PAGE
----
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Dee Stadium is an arena for the playing of ice hockey, located in Houghton, Michigan; it replaces, and is on the same site as, the Amphidrome, which burned down in 1927. The stadium was the former home of the Michigan Tech Huskies hockey team, before the team moved to the John Macinnes Student Ice Arena, which later became part of the Student Development Complex. (However, it continues to be a venue in Michigan Tech's Winter Carnival and the annual Parade of Nations festival.) It is the current home of the Houghton High School Gremlins hockey team.

The arena includes a museum on the history of ice hockey in Houghton and the surrounding area from the beginning, in Houghton, of professional ice hockey in the United States in 1904.

Upstairs at the Dee Stadium is the Level II skatepark. The park was originally build in 2000 and rebuilt in 2005. Besides having various ramps for skateboarding and biking they also have a stage and host concerts.

History

In May of 1983, the City of Houghton eliminated Dee Stadium from their annual budget due to financial reasons and the recent vandalism at Dee Stadium.[1] The Copper Country Junior Hockey Association (CCJHA) was blamed for the vandalism. The City of Houghton told the Daily Mining Gazette that the young hockey players were the reason the Dee is falling apart and that the City is not at fault for the condition of the Dee. With the City threatening to close Dee stadium, 468 adults and 423 students signed a petition to keep the Dee open for use. The Houghton High School Hockey coach at the time Don Miller said, ”By having to move to either Houghton County Arena or the Student Ice Arena, a severe scheduling problem would arise…especially the Houghton High School Hockey Team.” All kinds of community groups got involved with the Dee petition. The Houghton-Portage Teachers Education Association expressed their interest in the situation by stating, “the teachers feel strongly about Dee Stadium and the purpose that it serves. For the next five years, there were fundraising efforts to save Dee Stadium from being closed". These fundraisers also provided Dee Stadium with the proper improvements that it needed.[2] At each of these annual fund raising dinners, there was 200 tickets sold at $100 at ticket, which gained an $8,000 profit per year. The goal with this money was to put new siding on all four sides of the building and also to put in new insulation to make the ballroom available to use all year around.[3]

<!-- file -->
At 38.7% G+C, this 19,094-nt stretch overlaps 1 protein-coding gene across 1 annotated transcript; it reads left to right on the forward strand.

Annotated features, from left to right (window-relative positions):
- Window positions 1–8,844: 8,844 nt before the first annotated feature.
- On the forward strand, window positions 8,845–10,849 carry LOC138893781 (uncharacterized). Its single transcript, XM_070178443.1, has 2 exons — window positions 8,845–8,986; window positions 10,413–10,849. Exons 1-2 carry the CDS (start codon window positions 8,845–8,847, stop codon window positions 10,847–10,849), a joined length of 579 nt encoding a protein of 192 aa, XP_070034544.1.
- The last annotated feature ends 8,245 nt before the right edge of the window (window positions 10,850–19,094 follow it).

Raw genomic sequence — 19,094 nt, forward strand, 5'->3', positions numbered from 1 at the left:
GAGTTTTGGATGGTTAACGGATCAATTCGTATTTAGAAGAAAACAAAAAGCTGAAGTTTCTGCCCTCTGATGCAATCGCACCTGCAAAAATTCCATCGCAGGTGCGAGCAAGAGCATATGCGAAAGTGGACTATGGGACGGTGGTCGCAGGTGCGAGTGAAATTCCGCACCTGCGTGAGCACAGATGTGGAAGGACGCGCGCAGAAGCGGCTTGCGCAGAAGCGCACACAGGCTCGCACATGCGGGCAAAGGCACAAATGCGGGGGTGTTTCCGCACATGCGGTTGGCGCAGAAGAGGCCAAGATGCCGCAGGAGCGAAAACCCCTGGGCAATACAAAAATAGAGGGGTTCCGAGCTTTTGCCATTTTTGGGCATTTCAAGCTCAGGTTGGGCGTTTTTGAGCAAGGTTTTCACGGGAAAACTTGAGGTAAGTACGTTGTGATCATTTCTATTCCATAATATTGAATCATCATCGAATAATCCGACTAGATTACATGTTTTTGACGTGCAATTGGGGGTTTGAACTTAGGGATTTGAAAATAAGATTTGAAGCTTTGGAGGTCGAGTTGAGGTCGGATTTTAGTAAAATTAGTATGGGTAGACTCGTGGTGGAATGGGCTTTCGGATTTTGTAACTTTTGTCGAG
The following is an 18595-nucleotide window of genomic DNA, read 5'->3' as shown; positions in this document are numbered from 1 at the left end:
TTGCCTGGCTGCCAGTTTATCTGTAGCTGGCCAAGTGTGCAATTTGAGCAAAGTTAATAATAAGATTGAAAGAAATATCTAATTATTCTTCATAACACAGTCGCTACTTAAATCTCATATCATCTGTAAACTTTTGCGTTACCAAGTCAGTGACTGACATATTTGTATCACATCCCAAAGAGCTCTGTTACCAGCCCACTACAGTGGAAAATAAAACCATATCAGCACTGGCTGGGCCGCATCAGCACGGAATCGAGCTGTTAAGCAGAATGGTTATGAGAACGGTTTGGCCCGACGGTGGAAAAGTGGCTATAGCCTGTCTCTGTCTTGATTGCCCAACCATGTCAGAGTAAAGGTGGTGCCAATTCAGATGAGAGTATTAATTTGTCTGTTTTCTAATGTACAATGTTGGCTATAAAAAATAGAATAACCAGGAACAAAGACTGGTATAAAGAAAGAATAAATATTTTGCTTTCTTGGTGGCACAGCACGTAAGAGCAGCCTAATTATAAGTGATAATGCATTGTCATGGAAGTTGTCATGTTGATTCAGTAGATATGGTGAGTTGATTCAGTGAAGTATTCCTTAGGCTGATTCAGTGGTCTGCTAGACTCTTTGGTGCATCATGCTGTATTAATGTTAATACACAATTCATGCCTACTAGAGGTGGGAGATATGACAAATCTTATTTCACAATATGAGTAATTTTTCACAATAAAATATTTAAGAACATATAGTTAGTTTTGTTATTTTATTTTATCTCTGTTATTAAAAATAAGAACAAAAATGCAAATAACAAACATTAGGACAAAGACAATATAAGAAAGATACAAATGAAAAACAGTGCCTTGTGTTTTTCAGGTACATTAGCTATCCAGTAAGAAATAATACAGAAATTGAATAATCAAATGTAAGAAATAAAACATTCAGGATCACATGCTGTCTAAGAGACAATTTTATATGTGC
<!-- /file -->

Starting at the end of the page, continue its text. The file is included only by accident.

References

  1. ^ Goffin, Jim ”City ready to write off Dee Stadium.” Daily Mining Gazette,4/07/1983. CCVF: building- Amphidrome. MTU Archives & CCHC.
  2. ^ Goffin, Jim ”Council Views petitions and letters urging continued use of Dee Stadium.” Daily Mining Gazette, 4/23/1983. CCVF: building- Amphidrome. MTU Archives & CCHC.
  3. ^ Lajeunesse, Tom ”Dee Stadium June 8.” Daily Mining Gazette, 5/19/1984. CCVF: building- Amphidrome. MTU Archives & CCHC.
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